A Cartier diamond and emerald brooch found in a box of costume jewellery has turned out to be genuine.
Art is described by the Oxford English Dictionary as:
“the expression or application of human creative skill and imagination, typically in a visual form such as painting or sculpture, producing works to be appreciated primarily for their beauty or emotional power”1.
It extends to all areas of creative endeavour including painting, photography, sculptures, film, music, literature and performance, and is generally created with the intention of stimulating thoughts and emotions in its audience.
There are believed to be over 1,000,000 serious art collectors around the world.
The history of art can be traced back to the beginnings of civilisation and the dawn of humankind itself. The earliest known examples of art are cave paintings found in Chauvet in France, dating from 32,000 years ago2. Such images often depict large wild animals, tracings of human hands or abstract patterns.
As civilisations developed across the world, artistic styles grew from the differing cultures of ancient societies. Often the art created was based on religious beliefs or as a way of creating a historical record (such as Egyptian hieroglyphics).
The history of art can be traced through several different distinct time periods. Within each period there are a number of different artistic styles and movements. Each style of art can be seen as either an attempt to break with, or re-define, a previous style. These different styles often coincide with moments of great political and social change, as artists reacted to the times in which they worked.
Although there are no truly defining dates for when each period starts and finishes, with many movements overlapping, they are (in order):
Prehistoric and ancient art
Main article: Prehistoric and ancient art
The earliest known forms of recognisable art date back to at least 38,000 B.C and the period of ancient art refers to works created by the great civilisations of Mesopotamia and ancient Egypt. The style then developed into the Classical antiquity of Greece and the Roman Empire.
Medieval art (200 – 1430)
Main article: Medieval art
Styles within this period include: Early Christian art, Byzantine art, Anglo Saxon art, Mosan art, Migration Period art, Romanesque art and Gothic art.
Renaissance art (1300 – 1602)
Main article: Renaissance art
Styles within this period include: Italian Renaissance art and Classicism.
Neoclassicism (1602 – 1830)
Main article: Neoclassicism
Styles within this period include: Mannerism and Late Renaissance art, Baroque art, Rococo art and Neoclassicism.
Romanticism (1790 – 1880)
Main article: Romanticism
Styles within this period include: The Nazarene movement, The Ancients, Purismo, the Düsseldorf school, the Hudson River school and Luminism.
Modern art (1900 – 1970)
Styles within this period include: The Norwich school, Biedermeier, Photography and Realism.
Main article: Modern art
Styles within this period include: Russian Avant-Garde, Impressionsim, Luminism, Symbolism, the Arts and Crafts movement, Post-Impressionsim, Pointillism, Fauvism, Art Nouveau, Expressionsim, Abstract art, Cubism, the Ashcan school, Futurism, Dadaism, Bauhaus, Surrealism, Constructivism, Art Deco, Abstract Expressionism, Outsider art, Pop art, Situationsim and Minimalism.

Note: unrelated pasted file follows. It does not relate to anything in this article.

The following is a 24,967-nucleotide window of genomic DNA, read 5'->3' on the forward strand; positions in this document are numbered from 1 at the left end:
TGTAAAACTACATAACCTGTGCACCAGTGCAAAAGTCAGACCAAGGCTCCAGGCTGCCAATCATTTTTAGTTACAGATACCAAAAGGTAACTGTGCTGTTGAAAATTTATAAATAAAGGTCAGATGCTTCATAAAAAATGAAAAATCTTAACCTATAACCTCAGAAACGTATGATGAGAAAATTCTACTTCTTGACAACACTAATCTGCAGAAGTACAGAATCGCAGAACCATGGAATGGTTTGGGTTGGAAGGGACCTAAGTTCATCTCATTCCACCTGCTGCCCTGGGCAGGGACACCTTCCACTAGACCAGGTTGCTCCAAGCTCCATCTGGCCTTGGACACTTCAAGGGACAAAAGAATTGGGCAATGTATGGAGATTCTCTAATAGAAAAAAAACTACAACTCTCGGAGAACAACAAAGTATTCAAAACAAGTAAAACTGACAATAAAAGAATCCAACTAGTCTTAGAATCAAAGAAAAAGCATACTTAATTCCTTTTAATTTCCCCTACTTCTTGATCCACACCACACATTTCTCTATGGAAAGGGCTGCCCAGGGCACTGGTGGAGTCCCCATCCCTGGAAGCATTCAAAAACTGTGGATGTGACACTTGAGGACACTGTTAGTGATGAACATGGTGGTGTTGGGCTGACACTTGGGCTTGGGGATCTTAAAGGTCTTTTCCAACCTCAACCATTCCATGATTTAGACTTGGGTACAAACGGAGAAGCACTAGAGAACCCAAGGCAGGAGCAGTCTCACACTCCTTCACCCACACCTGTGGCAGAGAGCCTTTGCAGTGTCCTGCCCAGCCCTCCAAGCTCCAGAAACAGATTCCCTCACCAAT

Contemporary art (1960s – present day)
Main article: Contemporary art
Styles within this period include: Postmodern art, Modernism, New Realism, Conceptual art, Graffiti, Junk art, Psychedelic art, Photorealism, Installation art, Neo-expressionism and Deconstructivism.
Types of art
The term ‘art’ can cover a number of mediums used by artists to express their ideas. These include:
The world’s most expensive artwork
Main article: List of notable artworks
The world record for the most expensive artwork ever sold at auction is held by Francis bacon's 1969 triptych ‘Three Studies of Lucian Freud’. Depicting his close friend (and sometime-rival) British figurative painter Lucian Freud, the work sold at Christie's in New York in November 2013 for a price of $142,405,000.
The sale beat the previous record held by Edvard Munch's iconing painting 'The Scream', which sold at Sotheby's in 2012 for $119,922,500.
The record for the most expensive artwork ever privately sold is understood to be held by 'The Card Players' (1892) by Paul Cézanne. The painting was reported to have been sold by Greek shipping magnate George Embiricos to the Royal family of Quatar for a price in excess of $259 million.
The most valuable artwork of all time is thought to be Leonardo da Vinci’s ‘The Mona Lisa’. Its last recorded valuation was in 1962, when the painting was insured for $100m. Adjusted for inflation in 2010, this value would be approximately $713m4.
List of artists
Main article: List of artists
Famous art collections and collectors
Clubs and societies
Main article: List of art dealers' associations
Main article: List of famous art galleries
Main article: The most visited art museums in the world
Related Wikicollecting articles
Do you have a passion for collecting? You can help build the Wikicollecting community. Anyone can get involved - simply 'add a new page' or 'edit' an existing page.